A Group Design Project has supported our intention to improve some automated web accessibility checks on our Web2Access review system. The project has resulted in a way of making sure alternative text used to describe images on web pages is accurate.
Accurate and simple descriptions are important for those who use screen readers, such as individuals with visual impairments. The ‘alt text’ that is used to describe an image is usually added by the author of a web page, but in recent years this process has often been automated. The results have been varied and do not necessarily accurately describe the image.
As part of the WCAG 2.1. checks for alt tags an additional check has been added using a pretrained network and object detection (Mobile Nets and COCO-SSD in Tensorflow ). Initially the automated checker uses a review of the alt tags by the Pa11y checker. Then the additional check of the text resulting from the image classification is compared to the actual descriptive text in the ‘img alt’ attribute for each image in a web page. If there is a successful match between the text, the automated review is accepted, but if none of the words correspond as a required description, a visual appraisal system is used to present the findings to the accessibility reviewer. This process acts as a double check and ensures issues can be flagged to the developer.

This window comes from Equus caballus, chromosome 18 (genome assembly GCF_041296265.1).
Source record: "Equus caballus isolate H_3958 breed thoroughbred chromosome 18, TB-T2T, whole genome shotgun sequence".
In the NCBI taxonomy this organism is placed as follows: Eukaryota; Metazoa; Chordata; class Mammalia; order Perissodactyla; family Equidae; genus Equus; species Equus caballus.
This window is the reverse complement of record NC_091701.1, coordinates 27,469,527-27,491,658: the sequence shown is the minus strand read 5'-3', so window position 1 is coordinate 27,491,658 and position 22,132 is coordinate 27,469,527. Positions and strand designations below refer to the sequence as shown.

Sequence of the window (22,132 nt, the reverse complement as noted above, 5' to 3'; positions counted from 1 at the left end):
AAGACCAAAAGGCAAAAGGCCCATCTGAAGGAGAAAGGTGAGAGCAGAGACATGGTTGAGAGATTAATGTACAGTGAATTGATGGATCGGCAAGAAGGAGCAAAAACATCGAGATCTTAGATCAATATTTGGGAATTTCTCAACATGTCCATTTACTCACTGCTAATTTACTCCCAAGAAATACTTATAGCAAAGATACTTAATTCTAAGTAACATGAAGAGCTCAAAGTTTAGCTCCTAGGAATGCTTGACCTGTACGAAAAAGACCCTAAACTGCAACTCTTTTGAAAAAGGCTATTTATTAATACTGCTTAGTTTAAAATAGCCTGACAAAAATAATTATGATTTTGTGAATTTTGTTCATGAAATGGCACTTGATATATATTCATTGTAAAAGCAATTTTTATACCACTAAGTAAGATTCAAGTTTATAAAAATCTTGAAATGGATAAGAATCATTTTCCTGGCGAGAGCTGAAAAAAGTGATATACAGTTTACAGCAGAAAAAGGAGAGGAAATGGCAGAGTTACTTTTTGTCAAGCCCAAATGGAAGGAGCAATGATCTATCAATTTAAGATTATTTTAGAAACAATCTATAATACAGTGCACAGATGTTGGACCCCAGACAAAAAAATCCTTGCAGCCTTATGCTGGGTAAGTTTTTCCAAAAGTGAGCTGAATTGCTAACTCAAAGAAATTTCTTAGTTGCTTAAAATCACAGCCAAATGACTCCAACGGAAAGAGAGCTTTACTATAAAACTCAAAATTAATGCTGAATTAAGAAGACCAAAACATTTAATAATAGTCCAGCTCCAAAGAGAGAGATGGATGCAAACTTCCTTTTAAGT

A similar process has been used for visual overlaps of content and it is intended that in the future titles of hypertext links could also be checked to ensure they accurately describe where the user would be sent if activated, not just that they say the already automately checked ‘click here’ or ‘more’ links or are a broken link.
In the last few months the results have been beta tested and integrated into the Web2Access digital accessibility review system by the ECS Accessibility team. The output can now be viewed as part of an Accessibility Statement as required by law since September 2018 for public sector websites.